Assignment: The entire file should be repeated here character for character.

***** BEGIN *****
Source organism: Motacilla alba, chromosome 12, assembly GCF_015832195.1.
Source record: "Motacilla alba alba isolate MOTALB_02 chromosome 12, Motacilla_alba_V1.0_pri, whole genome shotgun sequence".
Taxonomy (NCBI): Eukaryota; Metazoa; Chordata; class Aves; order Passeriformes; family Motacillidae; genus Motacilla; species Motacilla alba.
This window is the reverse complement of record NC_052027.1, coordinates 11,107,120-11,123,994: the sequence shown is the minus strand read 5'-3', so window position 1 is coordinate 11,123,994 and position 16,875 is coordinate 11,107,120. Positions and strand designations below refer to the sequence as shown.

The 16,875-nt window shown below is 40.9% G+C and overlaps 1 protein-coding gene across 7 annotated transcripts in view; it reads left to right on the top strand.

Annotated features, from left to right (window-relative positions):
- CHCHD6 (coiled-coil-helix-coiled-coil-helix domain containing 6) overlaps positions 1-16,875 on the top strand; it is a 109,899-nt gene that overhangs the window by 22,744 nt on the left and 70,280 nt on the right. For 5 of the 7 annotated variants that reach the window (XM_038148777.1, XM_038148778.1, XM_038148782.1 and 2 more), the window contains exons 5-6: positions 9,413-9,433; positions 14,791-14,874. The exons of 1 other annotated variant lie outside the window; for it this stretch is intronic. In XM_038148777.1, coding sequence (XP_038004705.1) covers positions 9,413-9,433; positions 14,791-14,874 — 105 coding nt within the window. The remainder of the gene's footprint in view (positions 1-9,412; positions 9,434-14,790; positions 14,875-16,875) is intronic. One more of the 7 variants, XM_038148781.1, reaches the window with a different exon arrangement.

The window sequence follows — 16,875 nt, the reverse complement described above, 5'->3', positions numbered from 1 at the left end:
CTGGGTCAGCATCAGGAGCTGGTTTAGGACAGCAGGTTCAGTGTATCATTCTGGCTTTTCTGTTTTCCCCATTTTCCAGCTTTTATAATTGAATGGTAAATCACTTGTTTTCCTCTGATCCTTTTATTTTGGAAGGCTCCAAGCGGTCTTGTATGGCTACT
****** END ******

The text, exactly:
Source organism: Motacilla alba, chromosome 12, assembly GCF_015832195.1.
Source record: "Motacilla alba alba isolate MOTALB_02 chromosome 12, Motacilla_alba_V1.0_pri, whole genome shotgun sequence".
Taxonomy (NCBI): Eukaryota; Metazoa; Chordata; class Aves; order Passeriformes; family Motacillidae; genus Motacilla; species Motacilla alba.
This window is the reverse complement of record NC_052027.1, coordinates 11,107,120-11,123,994: the sequence shown is the minus strand read 5'-3', so window position 1 is coordinate 11,123,994 and position 16,875 is coordinate 11,107,120. Positions and strand designations below refer to the sequence as shown.

The 16,875-nt window shown below is 40.9% G+C and overlaps 1 protein-coding gene across 7 annotated transcripts in view; it reads left to right on the top strand.

Annotated features, from left to right (window-relative positions):
- CHCHD6 (coiled-coil-helix-coiled-coil-helix domain containing 6) overlaps positions 1-16,875 on the top strand; it is a 109,899-nt gene that overhangs the window by 22,744 nt on the left and 70,280 nt on the right. For 5 of the 7 annotated variants that reach the window (XM_038148777.1, XM_038148778.1, XM_038148782.1 and 2 more), the window contains exons 5-6: positions 9,413-9,433; positions 14,791-14,874. The exons of 1 other annotated variant lie outside the window; for it this stretch is intronic. In XM_038148777.1, coding sequence (XP_038004705.1) covers positions 9,413-9,433; positions 14,791-14,874 — 105 coding nt within the window. The remainder of the gene's footprint in view (positions 1-9,412; positions 9,434-14,790; positions 14,875-16,875) is intronic. One more of the 7 variants, XM_038148781.1, reaches the window with a different exon arrangement.

The window sequence follows — 16,875 nt, the reverse complement described above, 5'->3', positions numbered from 1 at the left end:
CTGGGTCAGCATCAGGAGCTGGTTTAGGACAGCAGGTTCAGTGTATCATTCTGGCTTTTCTGTTTTCCCCATTTTCCAGCTTTTATAATTGAATGGTAAATCACTTGTTTTCCTCTGATCCTTTTATTTTGGAAGGCTCCAAGCGGTCTTGTATGGCTACT